Both men logged time on the streets, and both later worked in administrative capacities.

Continue reading »

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Sunday, December 31, 2017

29 of the year's Gambit cover stories you may have missed

Posted By on Sun, Dec 31, 2017 at 9:00 AM

It's been a rough year for some alt-weeklies (as well as daily papers and news websites), but what continues to work for us — and seems to work for you — is locally written and produced stories about our city, potholes and all.

We get it. You're busy. But we've been busy too. Here are 29 of the cover stories from 2017 in the five areas in which we specialize: news, politics, city life, food and the arts. Maybe you missed a couple.

• The year in drugs: What lies ahead in drug policy for the U.S., and for Louisiana
• New Orleans protests: Inauguration Day marches, the Women's March and more
• Home sick — the rental registry: New Orleans housing stock in need of repair
• A-breasted development: How New Orleans tattoo artists help breast cancer survivors
• A blueprint for murder reduction: Criminologist Jeff Asher on the crime rate
• Beyond the wall: Local immigrants face an uncertain future under the Trump administration
• Young lives behind bars: Louisiana considers abolishing life without parole for some juvenile offenders
• The facts of life: The sorry state of sex education in Louisiana
• The Landrieu legacy on crime: What the mayor got right — and wrong
• Project Censored: The 10 most under-covered stories of the year
• Breaking the (hurricane) scale: After a destructive hurricane season, is the 1-to-5 Saffir-Simpson scale outdated?
• Shift change: How New Orleans hospitality workers are organizing their industry

Continue reading »

Friday, December 29, 2017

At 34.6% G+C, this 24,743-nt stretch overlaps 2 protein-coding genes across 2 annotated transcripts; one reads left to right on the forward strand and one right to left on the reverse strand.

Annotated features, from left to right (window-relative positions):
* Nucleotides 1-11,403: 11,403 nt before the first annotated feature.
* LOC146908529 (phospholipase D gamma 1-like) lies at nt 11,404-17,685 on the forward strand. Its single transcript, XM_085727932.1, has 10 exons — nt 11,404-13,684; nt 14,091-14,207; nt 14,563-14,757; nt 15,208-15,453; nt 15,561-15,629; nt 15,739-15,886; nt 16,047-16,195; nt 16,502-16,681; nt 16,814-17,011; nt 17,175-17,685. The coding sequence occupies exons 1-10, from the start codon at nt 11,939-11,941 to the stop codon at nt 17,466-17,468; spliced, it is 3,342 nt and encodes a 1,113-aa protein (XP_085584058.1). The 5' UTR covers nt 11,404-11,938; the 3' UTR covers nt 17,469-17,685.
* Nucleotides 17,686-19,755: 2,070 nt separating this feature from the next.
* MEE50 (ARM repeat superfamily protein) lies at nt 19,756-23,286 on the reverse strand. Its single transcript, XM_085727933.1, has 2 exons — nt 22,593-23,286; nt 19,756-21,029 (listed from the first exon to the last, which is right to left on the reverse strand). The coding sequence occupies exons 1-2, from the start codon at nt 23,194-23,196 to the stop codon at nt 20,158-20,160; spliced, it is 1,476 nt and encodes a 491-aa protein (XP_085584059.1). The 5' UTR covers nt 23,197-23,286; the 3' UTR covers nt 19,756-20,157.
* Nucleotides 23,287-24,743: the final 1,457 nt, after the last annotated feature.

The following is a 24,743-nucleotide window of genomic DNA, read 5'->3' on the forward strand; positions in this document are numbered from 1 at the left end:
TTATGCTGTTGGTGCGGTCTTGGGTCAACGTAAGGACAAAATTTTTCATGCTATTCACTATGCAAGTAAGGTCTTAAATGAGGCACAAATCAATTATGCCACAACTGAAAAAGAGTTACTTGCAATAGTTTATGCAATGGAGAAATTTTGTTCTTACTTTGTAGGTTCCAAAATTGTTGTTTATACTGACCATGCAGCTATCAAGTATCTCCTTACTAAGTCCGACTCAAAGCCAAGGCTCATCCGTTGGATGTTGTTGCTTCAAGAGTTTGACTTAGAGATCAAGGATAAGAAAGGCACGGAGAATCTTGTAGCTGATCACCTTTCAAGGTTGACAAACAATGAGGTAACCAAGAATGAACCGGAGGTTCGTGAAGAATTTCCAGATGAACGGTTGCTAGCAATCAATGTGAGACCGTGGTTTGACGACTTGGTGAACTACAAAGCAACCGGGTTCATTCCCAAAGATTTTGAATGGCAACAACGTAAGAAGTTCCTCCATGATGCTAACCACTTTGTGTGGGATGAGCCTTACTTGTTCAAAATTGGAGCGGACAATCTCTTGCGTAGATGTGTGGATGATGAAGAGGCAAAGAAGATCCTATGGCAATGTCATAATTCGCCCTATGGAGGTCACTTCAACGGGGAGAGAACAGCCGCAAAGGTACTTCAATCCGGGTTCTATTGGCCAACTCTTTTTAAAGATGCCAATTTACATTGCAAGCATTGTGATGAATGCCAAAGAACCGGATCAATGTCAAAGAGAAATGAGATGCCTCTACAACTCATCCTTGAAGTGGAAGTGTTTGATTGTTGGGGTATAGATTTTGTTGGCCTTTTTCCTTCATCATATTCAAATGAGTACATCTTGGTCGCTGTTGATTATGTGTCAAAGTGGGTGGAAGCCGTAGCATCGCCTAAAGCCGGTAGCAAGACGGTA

Is Mayor-elect LaToya Cantrell ready to grasp the reins of power at City Hall?

Posted By on Fri, Dec 29, 2017 at 1:53 PM

Disgraced former state Sen. Derrick Shepherd appeared at two events with Mayor-elect LaToya Cantrell before a Cantrell spokesperson issued a statement distancing her from Shepherd, who has spent time in federal prison for money laundering.
  • Disgraced former state Sen. Derrick Shepherd appeared at two events with Mayor-elect LaToya Cantrell before a Cantrell spokesperson issued a statement distancing her from Shepherd, who has spent time in federal prison for money laundering.

Is Mayor-elect LaToya Cantrell ready to grasp the reins of power at City Hall? Granted, in some ways it’s late to be asking that question, but it seems more than a tad strange that six weeks have passed since her Nov. 18 election and she still hasn’t announced any members of her transition team.

By contrast, Marc Morial announced his transition co-chairs two days after his election in 1994. Even the superbly incompetent Ray Nagin was able to identify transition leaders within a week of his 2002 victory.

For all the angst in some quarters about Cantrell’s nearly six-month transition period, it seems a blessing now. At the same time, six weeks seems an eternity without a peep about who will help guide the new mayor into office.

If Cantrell were the newly elected mayor four years from now, she’d be taking office in a little more than a week, on Jan. 10. It makes one wonder just how prepared she is to assume her new role.

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Wednesday, December 27, 2017

After judge blocks Trump's 'sanctuary' order, Jeff Landry joins state AGs to back it

Posted By on Wed, Dec 27, 2017 at 5:32 PM

Louisiana Attorney General Jeff Landry. - PHOTO BY GAGE SKIDMORE/CREATIVE COMMONS
  • Louisiana Attorney General Jeff Landry.